SSRN Considered Harmful by James Grimmelmann :: SSRN

Abstract:  The Social Science Research Network (SSRN) has adopted several unfortunate policies that impair open access to scholarship. It should enable one-click download, stop requiring papers to bear SSRN watermarks, and allow authors to point readers to other download sites. If it does not reform, those who are serious about open access should not use SSRN.

Webinars | Accelerating Interdisciplinary research – Introducing BioRN @ SSRN

“Connect with SSRN experts through our SSRN webinar series. Scroll through our webinar channel, find a topic that interests you and register to attend. Even if you are unable to join the live session you will receive a link to the recording to watch at your own convenience.”

What Is SocArXiv? | The Scholarly Kitchen

“In the wake of these pseudo-controversies [about SSRN], we have SocArXiv. While it has been stated that SocArXiv was in the works prior to the announcement of the SSRN sale to Elsevier, their timing could not be better. They are hoping to capitalize on the growing discontent with SSRN….”

[Note that in the comment section, SocArXiv corrects many inaccuracies in the blog post.]

 

 

Is it time for authors to leave SSRN? | Authors Alliance

“Reports are surfacing that, without notice, SSRN is removing author-posted documents following SSRN’s own, opaque determination that the author must have transferred copyright, the publisher had not consented to the posting, or where the author has opted to use a non-commercial Creative Commons license.”

Impact of Social Sciences – Elsevier purchase SSRN: Social scientists face questions over whether centralised repository is in their interests.

“Two things about the deal stand out. First, Elsevier may be the most loathed academic publisher in the world, a reflection of its size, ubiquitousness, and success at maintaining a high-profit business model despite pressure for greater public access to publicly funded scientific research. More than 16,000 researchers have signed on to a boycott of publishing in or performing peer review service for Elsevier-published journals, in protest of the high costs of Elsevier journal articles despite the uncompensated labor of authors, reviewers, and editors. While Elsevier practices a for-profit model much like other academic publishers, the fees it charges to libraries, individual end-users, and authors (in the form of APCs) and the greater than 30% profit margin it earns on that revenue have led to sharp criticism by academics and high-profile organizations like the Wellcome Trust….

Second, yesterday’s acquisition links Elsevier to an immensely popular service that many of its users likely never recognized as a for-profit corporation. SSRN has been hugely successful, especially in Law and Economics, where it rivals the physical science’s arXiv in popularity. With papers authored by leading scholars, “eJournals” edited by the same, and paper downloads hosted by the Chicago Booth, Stanford Law School, and elsewhere, the site gives an impression of being a purely academic entity. Yet since its founding in 1994 SSRN has been run by a privately held corporation with claims of an after-dividends annual budget in excess of $1 million….”

Impact of Social Sciences – Elsevier purchase SSRN: Social scientists face questions over whether centralised repository is in their interests.

“Two things about the deal stand out. First, Elsevier may be the most loathed academic publisher in the world, a reflection of its size, ubiquitousness, and success at maintaining a high-profit business model despite pressure for greater public access to publicly funded scientific research. More than 16,000 researchers have signed on to a boycott of publishing in or performing peer review service for Elsevier-published journals, in protest of the high costs of Elsevier journal articles despite the uncompensated labor of authors, reviewers, and editors. While Elsevier practices a for-profit model much like other academic publishers, the fees it charges to libraries, individual end-users, and authors (in the form of APCs) and the greater than 30% profit margin it earns on that revenue have led to sharp criticism by academics and high-profile organizations like the Wellcome Trust….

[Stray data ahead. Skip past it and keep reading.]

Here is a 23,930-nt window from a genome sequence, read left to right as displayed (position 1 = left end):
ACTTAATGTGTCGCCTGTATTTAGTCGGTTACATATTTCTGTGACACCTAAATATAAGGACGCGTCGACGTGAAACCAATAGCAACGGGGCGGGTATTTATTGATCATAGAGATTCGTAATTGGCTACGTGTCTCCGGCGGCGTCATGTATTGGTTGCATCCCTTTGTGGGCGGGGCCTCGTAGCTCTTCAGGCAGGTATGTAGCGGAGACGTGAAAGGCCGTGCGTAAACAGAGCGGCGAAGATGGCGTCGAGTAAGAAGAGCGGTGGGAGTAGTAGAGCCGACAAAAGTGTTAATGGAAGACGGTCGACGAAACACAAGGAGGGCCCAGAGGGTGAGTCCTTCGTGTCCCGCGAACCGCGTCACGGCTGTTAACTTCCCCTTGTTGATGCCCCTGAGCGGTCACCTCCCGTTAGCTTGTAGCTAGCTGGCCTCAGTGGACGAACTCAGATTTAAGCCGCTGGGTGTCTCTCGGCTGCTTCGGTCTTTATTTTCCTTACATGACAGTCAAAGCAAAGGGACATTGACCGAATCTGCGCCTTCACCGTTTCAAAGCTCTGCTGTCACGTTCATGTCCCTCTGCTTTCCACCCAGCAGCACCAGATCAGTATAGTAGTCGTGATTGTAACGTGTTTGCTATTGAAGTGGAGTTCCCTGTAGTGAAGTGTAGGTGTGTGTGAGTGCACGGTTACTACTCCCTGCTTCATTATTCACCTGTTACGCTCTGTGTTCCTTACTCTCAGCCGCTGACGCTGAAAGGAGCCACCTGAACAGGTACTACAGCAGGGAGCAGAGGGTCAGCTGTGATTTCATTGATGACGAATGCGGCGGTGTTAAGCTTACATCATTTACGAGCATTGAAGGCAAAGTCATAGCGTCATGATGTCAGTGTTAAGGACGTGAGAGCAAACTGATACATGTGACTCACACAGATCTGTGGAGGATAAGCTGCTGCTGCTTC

Second, yesterday’s acquisition links Elsevier to an immensely popular service that many of its users likely never recognized as a for-profit corporation. SSRN has been hugely successful, especially in Law and Economics, where it rivals the physical science’s arXiv in popularity. With papers authored by leading scholars, “eJournals” edited by the same, and paper downloads hosted by the Chicago Booth, Stanford Law School, and elsewhere, the site gives an impression of being a purely academic entity. Yet since its founding in 1994 SSRN has been run by a privately held corporation with claims of an after-dividends annual budget in excess of $1 million….”

SSRN Considered Harmful by James Grimmelmann :: SSRN

Abstract: The Social Science Research Network (SSRN) has adopted several unfortunate policies that impair open access to scholarship. It should enable one-click download, stop requiring papers to bear SSRN watermarks, and allow authors to point readers to other download sites. If it does not reform, those who are serious about open access should not use SSRN.

SSRN Considered Harmful by James Grimmelmann :: SSRN

Abstract: The Social Science Research Network (SSRN) has adopted several unfortunate policies that impair open access to scholarship. It should enable one-click download, stop requiring papers to bear SSRN watermarks, and allow authors to point readers to other download sites. If it does not reform, those who are serious about open access should not use SSRN.